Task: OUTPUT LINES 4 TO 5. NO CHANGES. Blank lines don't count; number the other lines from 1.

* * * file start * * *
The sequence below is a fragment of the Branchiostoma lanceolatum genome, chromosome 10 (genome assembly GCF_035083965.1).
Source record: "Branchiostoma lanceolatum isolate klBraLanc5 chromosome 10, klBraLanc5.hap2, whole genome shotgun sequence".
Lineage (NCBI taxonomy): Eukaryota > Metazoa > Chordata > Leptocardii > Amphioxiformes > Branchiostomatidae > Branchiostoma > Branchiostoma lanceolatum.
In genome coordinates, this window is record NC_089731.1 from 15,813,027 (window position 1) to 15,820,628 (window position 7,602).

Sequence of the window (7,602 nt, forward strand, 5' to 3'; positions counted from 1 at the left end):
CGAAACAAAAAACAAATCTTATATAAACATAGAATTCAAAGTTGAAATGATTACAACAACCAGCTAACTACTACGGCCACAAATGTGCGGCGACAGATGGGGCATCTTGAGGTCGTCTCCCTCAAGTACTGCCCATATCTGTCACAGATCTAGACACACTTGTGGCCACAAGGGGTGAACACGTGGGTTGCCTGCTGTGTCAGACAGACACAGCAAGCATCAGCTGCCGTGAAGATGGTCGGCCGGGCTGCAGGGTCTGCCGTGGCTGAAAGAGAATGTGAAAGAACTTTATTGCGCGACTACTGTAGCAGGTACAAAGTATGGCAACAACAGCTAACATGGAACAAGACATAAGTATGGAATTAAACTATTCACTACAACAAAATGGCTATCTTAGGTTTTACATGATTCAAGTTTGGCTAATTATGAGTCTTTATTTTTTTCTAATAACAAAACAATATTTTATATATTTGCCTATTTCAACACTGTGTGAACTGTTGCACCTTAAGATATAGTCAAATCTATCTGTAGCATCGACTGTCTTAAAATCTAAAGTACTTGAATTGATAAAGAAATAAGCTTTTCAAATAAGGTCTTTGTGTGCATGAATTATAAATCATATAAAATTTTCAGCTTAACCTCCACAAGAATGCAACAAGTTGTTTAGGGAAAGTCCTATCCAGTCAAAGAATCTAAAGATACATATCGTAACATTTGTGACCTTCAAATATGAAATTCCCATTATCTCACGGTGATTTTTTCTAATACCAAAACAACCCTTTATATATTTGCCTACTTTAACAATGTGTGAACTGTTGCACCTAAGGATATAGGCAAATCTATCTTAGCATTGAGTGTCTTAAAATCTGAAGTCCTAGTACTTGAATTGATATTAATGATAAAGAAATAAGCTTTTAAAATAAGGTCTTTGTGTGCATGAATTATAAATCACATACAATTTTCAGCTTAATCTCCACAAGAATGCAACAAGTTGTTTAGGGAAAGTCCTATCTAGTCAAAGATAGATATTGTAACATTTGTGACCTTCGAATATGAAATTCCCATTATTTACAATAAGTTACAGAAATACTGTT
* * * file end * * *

In genome coordinates, this window is record NC_089731.1 from 15,813,027 (window position 1) to 15,820,628 (window position 7,602).

Sequence of the window (7,602 nt, forward strand, 5' to 3'; positions counted from 1 at the left end):